|Ocala, FL -
August 9, 2012|
Published in Ocala Star Banner on Thursday, August 9, 2012 at 10:35 a.m.
Awaiting medical treatment in a hospital emergency room is frightening for most adults, let alone children.
The sterile walls and floors, imposing medical equipment and strangers seated nearby often leave children confused and frightened long before any medical procedures or examinations even begin.
Munroe Regional Medical Center is about to change that.
The 421-bed hospital will open its new children's emergency department on Aug. 20. The hospital was holding an invitation-only ribbon-cutting ceremony Thursday.
The children's emergency department has animal murals along the walls, pictures of fish on the floors and artificial trees with twinkling lights in the lobby — all to distract children from the reason they are there. The facility has park benches, making the department look more like an outdoor park and less like part of a hospital.
The examination rooms have TV sets to take kids' minds off the tests and examinations that are to come.
Vickie Sullivan, director of emergency services for Munroe, said the décor isn't just marketing.
“It's the showcase in this facility. It is a much better environment (for children). It's kind of almost magical,” Sullivan said of the $2.1 million project.
“For the moment (for the sick child), whatever they've been told, their attention is toward that magical atmosphere. That fear for that moment will be gone,” she said.
Behind the decor are medical resources sufficient to handle most emergencies:
• nine examination and treatment rooms
• radiology services
• separate waiting room
• pediatric emergency physicians
The new children's emergency room will replace Munroe's Palmer/Klein Children's Express facility, which is across the street from the medical center. That facility is open only from noon to midnight. The new children's emergency room will be open 24 hours a day.
The new emergency department measures 5,677 square feet. Palmer/Klein Children's Express is 4,282 square feet.
During peak hours, 11 a.m.-11 p.m., the emergency room will be staffed with certified pediatric physicians, nurse practitioners, pediatric care nurses, physician assistants, a radiology technician and other support staff.
The children's emergency room is located off the hospital's adult emergency room, making it easier for parents to come to the facility rather than find a new area of the hospital, Sullivan said.
Although the Palmer/Klein Children's Express facility served its purpose, there were shortcomings.
Hospital staffers had to take children from the Express facility to Munroe Regional for tests and medical scans. Blood samples taken at the Express facility had to be taken to Munroe for processing.
More than a dozen departments had to be moved to another section of the hospital or to new locations out of the medical center to make room for the children's emergency room.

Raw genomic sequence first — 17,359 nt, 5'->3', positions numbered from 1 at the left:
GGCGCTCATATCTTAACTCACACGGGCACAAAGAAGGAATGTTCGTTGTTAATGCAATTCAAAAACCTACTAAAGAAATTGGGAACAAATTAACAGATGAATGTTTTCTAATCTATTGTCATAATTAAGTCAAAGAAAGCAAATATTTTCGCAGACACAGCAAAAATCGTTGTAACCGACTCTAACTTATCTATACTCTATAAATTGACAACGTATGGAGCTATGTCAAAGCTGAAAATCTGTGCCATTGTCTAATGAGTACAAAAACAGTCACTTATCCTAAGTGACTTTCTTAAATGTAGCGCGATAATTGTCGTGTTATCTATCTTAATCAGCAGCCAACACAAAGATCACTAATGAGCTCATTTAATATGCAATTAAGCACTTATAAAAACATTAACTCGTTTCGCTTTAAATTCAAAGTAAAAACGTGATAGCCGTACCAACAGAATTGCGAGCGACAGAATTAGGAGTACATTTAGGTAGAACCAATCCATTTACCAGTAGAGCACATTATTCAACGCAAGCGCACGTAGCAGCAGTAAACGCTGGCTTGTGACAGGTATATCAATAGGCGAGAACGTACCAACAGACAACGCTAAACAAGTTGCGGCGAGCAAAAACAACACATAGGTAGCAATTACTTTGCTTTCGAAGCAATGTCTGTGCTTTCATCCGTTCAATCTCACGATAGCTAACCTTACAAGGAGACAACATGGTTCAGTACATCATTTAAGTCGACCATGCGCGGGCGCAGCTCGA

The number of children emergency cases warrant the financial and logistical investment in the new department, Sullivan said.
Children younger than 17 make up about a quarter of the 100,000 Munroe ER visits. Munroe ranks as one of the busiest emergency rooms in Florida.
“We don't have the capacity we need,” Sullivan said of the hospital's adult emergency room.
The children's emergency room will also serve to ease some of the congestion from the adult unit.
Also expected to help emergency room congestion problems are 20 new observation beds in the hospital that will allow doctors to monitor emergency room patients as they're being diagnosed, without having to leave them in the emergency room or send them to hospital room beds upstairs.
Sullivan said the new children's emergency room was special to her because she had watched children's emergency services at Munroe from the beginning.
“I've been involved since its birth,” she said.
The Children's Express originally opened in 1986 on the second floor of the hospital. In 2001 it moved to its current Palmer/Klein Express location across the street from Munroe.
It took the Munroe Regional Medical Center Foundation two years to raise enough money from private donors to pay for the children's emergency room.
The organization had originally planned to take three years, said foundation executive director Beth McCall.
“We were very, very pleased with that (it took less time),” she said.
Typically, the hospital administration and board give the foundation a list of capital improvement projects, McCall said, and asks for the foundation to select one it thinks it can help financially.
“Definitely (this project) was on the top of our list,” she said.
McCall said the foundation held numerous public events to raise money and to allow as many people to give donations of varying size and feel they made a contribution.
There were also large donations, McCall said. There were three “signature gifts” of $100,000 or more: $125,000 from Signature Brands, $100,000 from the Jett Travolta Foundation and an anonymous donation of $250,000.
Projects that benefit children are generally supported well, McCall said.